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Issue-Driven Strategic Communication:


There will be occasions when political
stakeholders or the media propose well-intended public policy that is
potentially counterproductive in relation to the agency’s primary outcomes.
When this occurs, it is generally a result of one or more of the following:


·      
The
media has written about a crisis, problem, or tragedy. The elected official
must respond and does not have the necessary information to do so in a manner
that supports the agency’s primary outcomes.


·      
The
agency has not taken the initiative to cultivate an appropriate, mutually
supportive relationship with the elected official.


·      
The
agency has not successfully cultivated a trusting relationship with the reporters
and other staff members of the particular media outlet.


When these circumstances develop, the agency
can choose to see this as a strategic communication opportunity and provide
needed education and information or can head for the “bunker” in
which it will eventually be buried.












In these situations, the stakeholder mapping
process as illustrated in Figure 3.2 can again be used very effectively. First,
identify all of the key stakeholders surrounding the specific issue. Next,
determine the level of value each places on the child protection work being
done and the level of understanding each has of the specific issue. Now,
identify which stakeholders have the authority to make the wanted decision or
significantly influence the elected official’s decision. Finally, decide
exactly what you want each stakeholder on the map to do. What specific action
do you expect from the stakeholder? This is your issue-driven stakeholder map.
Usually, there will be ten or more key stakeholders on this type of special
stakeholder map. If your map has fewer names, carefully reconsider who all
should be on the map to be sure you are not overlooking someone critical to
your success.


Now, carefully answer the following four
questions:


·      
What is
your preferred outcome; what will you consider as success?


·      
Who (the
people or groups) has both the authority and resources to make the desired
action or decision occur?


·      
What is
your message; what is the most important idea that you want firmly planted in
the minds of the key stakeholders you have identified in relation to this
issue? (All strategic communications should contain this one-sentence, power
message.)


·      
What
tactics or specific strategies will you use to convey your message most
persuasively to each stakeholder on your map? (The message does not change but
the strategy for delivering the message usually varies from stakeholder to
stakeholder.)[24]


This process may seem excessively elementary.
Nonetheless, if you cannot identify the specific action or decision you want,
you are unlikely to get it. Carefully identify the people or groups of people
who have the authority and resources to take the specific action or make the
particular decision you want. Now, determine the message that represents the
core of your argument.


Think long and hard about whether the message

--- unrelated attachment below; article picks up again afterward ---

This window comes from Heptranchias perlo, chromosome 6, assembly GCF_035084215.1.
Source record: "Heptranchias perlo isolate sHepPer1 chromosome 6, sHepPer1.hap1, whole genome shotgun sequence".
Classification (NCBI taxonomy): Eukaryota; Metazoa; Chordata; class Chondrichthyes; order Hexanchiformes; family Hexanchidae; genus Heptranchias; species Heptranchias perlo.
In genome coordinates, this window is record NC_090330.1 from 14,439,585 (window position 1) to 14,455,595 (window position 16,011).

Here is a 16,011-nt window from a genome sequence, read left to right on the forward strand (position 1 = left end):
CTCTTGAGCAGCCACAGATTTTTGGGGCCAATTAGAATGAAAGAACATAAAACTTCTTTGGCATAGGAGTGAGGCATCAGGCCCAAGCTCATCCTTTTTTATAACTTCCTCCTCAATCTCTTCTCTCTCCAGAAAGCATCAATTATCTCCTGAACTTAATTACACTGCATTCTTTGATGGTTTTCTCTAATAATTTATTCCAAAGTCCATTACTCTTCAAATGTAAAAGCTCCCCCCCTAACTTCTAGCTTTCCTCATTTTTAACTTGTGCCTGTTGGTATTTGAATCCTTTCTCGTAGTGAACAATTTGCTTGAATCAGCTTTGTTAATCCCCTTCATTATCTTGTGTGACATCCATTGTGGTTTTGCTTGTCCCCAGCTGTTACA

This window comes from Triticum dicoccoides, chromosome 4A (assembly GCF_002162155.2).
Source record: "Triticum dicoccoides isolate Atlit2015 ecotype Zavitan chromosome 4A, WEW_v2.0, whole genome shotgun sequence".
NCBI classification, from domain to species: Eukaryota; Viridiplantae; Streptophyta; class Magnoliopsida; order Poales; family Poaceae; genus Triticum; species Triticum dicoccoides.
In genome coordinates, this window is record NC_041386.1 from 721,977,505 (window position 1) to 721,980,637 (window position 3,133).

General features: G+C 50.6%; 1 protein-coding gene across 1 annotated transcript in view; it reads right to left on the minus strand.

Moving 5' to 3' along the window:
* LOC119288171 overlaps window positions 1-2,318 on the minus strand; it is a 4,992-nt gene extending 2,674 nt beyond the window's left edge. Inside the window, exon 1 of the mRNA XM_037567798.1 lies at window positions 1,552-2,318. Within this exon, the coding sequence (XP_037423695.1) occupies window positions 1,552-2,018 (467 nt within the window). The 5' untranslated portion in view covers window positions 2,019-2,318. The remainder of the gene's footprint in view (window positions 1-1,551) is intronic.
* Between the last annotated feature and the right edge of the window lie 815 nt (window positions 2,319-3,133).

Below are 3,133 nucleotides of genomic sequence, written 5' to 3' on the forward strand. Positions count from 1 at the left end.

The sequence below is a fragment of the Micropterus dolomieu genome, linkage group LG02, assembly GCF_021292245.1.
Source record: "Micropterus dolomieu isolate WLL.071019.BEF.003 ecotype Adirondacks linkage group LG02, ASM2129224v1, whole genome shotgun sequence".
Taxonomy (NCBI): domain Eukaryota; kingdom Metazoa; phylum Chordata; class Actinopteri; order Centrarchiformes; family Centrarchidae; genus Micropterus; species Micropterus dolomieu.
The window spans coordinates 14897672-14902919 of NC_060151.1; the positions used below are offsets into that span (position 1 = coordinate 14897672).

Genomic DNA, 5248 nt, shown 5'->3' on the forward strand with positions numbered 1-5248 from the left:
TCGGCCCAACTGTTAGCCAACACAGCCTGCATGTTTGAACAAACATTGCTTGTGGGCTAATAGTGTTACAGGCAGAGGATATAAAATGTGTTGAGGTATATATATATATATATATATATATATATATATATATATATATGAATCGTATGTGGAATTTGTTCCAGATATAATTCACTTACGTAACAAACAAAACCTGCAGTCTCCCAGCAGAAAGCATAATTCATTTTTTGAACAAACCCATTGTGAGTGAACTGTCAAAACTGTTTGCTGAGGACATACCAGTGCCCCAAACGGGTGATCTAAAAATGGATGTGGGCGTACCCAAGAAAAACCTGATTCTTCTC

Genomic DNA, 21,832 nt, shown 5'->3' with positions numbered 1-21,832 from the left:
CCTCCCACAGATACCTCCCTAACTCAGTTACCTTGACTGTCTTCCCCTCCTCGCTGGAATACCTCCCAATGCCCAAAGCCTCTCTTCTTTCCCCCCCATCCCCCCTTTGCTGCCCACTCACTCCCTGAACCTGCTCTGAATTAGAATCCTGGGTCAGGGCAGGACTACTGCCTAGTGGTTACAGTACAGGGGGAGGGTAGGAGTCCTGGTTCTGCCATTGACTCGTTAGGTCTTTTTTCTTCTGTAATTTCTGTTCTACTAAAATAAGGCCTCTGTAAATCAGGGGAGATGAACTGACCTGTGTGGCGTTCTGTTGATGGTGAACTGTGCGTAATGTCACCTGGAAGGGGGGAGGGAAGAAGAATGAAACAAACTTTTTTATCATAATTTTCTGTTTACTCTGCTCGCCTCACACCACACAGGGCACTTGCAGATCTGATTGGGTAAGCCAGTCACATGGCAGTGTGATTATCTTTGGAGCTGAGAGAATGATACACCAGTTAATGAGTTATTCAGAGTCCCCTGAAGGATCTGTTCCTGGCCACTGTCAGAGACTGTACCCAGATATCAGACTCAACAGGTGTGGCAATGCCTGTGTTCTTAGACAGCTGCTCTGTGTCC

you have decided upon represents positive outcomes for children and families or
merely serves administrative convenience. The latter will have little weight.
You will be merely viewed as an entrenched bureaucrat, someone for whom
stakeholders have little empathy. Once you are sure that your argument
represents obviously positive outcomes for children and families, thoughtfully
consider your strategies to convey your message. This package is, then, your
issue-driven strategic communications plan.


It is critically important for you to monitor
your progress regularly to determine whether each element of your plan is
working. If it is, stakeholders should “move” in the desired
direction. If it is not, evaluate why not and adjust your strategies
accordingly.


Finally,
if you have not developed the large stakeholder map discussed above, do it now
or be faced with issue-driven planning on a continuous basis. If that occurs,
it may well be only a matter of time before you begin to lose significant
opportunities to achieve your agency’s primary outcomes.


An agency’s reputation takes years to build
but can be compromised in a fraction of that time. Reputation defines the
boundaries or latitude the agency has for achieving its mission. The primary
function of the agency is to increase the safety of children. If the key
stakeholders perceive the agency as being competent to achieve this function,
it will receive all necessary authorization. It will successfully garner needed
financial and human resources, along with the community support required to
increase the safety of children. The community will report suspected cases of
child abuse and neglect to the agency with the belief that it will respond
quickly and use its granted authority appropriately. The other members of the
Children’s Safety Net will more readily offer their financial and human
resources to the agency because it is not only the right thing to do but each
will be held accountable to those who have the ability to grant legitimation
and support if they do not. When your community achieves this level of mutual
support and reciprocity, the safety of its children and the stability of its
families will be far better assured.




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